The Legend of Kiddy the Cat: Part IV

Brother Oliver

Brother Oliver

Disciples of Otis,

The Legend of Kiddy the Cat continues as Wyatt Earp heads west to Tombstone…

When he arrived in Tombstone, Wyatt Earp was disheartened to see stray and feral cats filling the streets.  Everywhere he looked he saw kitties that were suffering and in danger.  Not only that, the cathouses Wyatt had heard about were not at all what he had imagined them to be; however, this did not seem to prevent him from visiting them every chance he got.

The Cowboys had become a well-established organization by the time the Earps and Doc Holliday arrived in Tombstone.  Although the gang was mostly involved in performing bandit raids on small Mexican towns just across the border, they also intimidated and harassed the citizens of Tombstone.  Ike Clanton, his brother Billy, and fellow Cowboys Tom and Frank McLaury and Billy Claiborne,  constantly went around town threatening people who attempted to keep their cats safely contained.  Ike’s cat, Kiddy the Cat, often followed them on these excursions, and he regularly urine marked the front doors of citizens who kept their cats indoors.

Wyatt Earp immediately ran into trouble with the Cowboys when he began trying to convince people to round up all the cats in town, neuter them, and keep them safely contained.  He also advocated for research into new and affordable ways to build outdoor cat enclosures, as the enclosures available at the time were not entirely adequate to the purpose they were meant to serve.

Early outdoor cat enclosure

The outdoor cat enclosures in Tombstone circa 1880 were secure, but not very enjoyable for kitties.

Eventually, with support from his brothers Virgil and Morgan, and his friend Doc Holliday, Wyatt founded the Tombstone Neuter and Retain (TNR) program, with the goal of eliminating cat homelessness in Tombstone by 1883.  He even struck a deal with local stable owner John Montgomery to modify his corral so that it would comfortably house up to 300 cats.  Wyatt proposed that the enclosure be named the Outdoor Cat Corral.  Montgomery agreed, although he thought “cat” was spelled “kat” and he used an abbreviated version of the name when he made the new sign.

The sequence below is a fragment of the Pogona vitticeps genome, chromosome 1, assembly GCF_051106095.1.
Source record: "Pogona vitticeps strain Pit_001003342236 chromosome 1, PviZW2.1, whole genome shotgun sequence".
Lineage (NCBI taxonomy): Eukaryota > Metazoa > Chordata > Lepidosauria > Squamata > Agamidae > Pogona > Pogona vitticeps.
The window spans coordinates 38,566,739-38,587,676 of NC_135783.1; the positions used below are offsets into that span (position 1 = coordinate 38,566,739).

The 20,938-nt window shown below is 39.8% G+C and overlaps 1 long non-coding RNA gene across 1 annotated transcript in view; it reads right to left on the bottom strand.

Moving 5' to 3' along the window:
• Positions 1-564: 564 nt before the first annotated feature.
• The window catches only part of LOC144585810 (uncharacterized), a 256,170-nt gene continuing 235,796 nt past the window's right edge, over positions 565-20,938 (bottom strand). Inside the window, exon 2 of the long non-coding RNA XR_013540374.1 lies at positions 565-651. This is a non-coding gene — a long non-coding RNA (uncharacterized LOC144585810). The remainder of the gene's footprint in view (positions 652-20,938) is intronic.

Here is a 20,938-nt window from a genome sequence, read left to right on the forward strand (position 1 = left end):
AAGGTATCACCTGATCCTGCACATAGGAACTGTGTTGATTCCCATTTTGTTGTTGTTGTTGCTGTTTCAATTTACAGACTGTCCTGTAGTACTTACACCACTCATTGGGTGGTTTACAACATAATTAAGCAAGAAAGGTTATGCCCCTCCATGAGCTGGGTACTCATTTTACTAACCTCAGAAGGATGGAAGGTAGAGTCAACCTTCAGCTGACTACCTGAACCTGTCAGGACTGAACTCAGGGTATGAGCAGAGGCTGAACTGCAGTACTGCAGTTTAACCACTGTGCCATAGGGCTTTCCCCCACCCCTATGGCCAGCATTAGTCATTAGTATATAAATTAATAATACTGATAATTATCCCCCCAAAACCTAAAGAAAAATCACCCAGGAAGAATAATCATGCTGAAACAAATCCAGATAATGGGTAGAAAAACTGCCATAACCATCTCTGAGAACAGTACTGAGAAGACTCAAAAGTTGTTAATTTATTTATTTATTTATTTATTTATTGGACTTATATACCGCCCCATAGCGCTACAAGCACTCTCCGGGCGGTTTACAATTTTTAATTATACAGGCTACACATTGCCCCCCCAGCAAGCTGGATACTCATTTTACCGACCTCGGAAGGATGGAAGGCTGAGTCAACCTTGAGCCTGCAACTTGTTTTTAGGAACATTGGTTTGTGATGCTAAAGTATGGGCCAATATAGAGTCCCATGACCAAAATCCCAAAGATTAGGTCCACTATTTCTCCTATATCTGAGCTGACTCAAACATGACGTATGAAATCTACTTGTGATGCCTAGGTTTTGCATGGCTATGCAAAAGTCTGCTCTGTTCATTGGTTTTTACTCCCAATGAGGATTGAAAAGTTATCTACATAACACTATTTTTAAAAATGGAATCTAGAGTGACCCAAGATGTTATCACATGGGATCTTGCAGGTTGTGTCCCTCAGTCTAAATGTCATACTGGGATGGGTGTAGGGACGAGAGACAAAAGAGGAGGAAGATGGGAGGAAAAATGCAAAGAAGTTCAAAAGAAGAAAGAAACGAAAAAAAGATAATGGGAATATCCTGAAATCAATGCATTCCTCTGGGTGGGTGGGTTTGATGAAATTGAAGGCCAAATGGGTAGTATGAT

O. K. Corral sign

After striking a deal with stable owner John Montgomery, Wyatt Earp opened Tombstone’s first feral and homeless cat rescue, the Outdoor Cat Corral. Due to Montgomery’s poor spelling skills, the sign was read “O.K. Corral” instead of “O.C. Corral”. Obviously, the original sign lacked the words “gunfight site” but, well, we’ll get to that in due time. (adapted from photo by Lars Hammar- copyright info)

Once the O.K. Corral was ready, Wyatt sought to galvanize the support of the town around his cause.  He did so surprisingly quickly, at least among the menfolk.  This might have had something to do with the way he described his project.  All of his promotional literature bore the banner headline, “Support the World’s Biggest Cathouse, Right Here in Tombstone!”  In the beginning, even the Cowboys were eager to get on board, but once they figured out what Wyatt was really up to, it wasn’t long before things came to a head.

Tomorrow- an avoidable tragedy takes place in The Legend of Kiddy the Cat Part V

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Filed under History

4 responses to “The Legend of Kiddy the Cat: Part IV

  1. It’s a fantastic story, my kitties are on the edge of their seats!!!

  2. Wow! TNR even back then…..

    • I know, Rumpy, I was amazed! And instead of releasing the cats, they kept them safely contained after capturing and sterilizing them. Who knew the Old West was such a progressive place?

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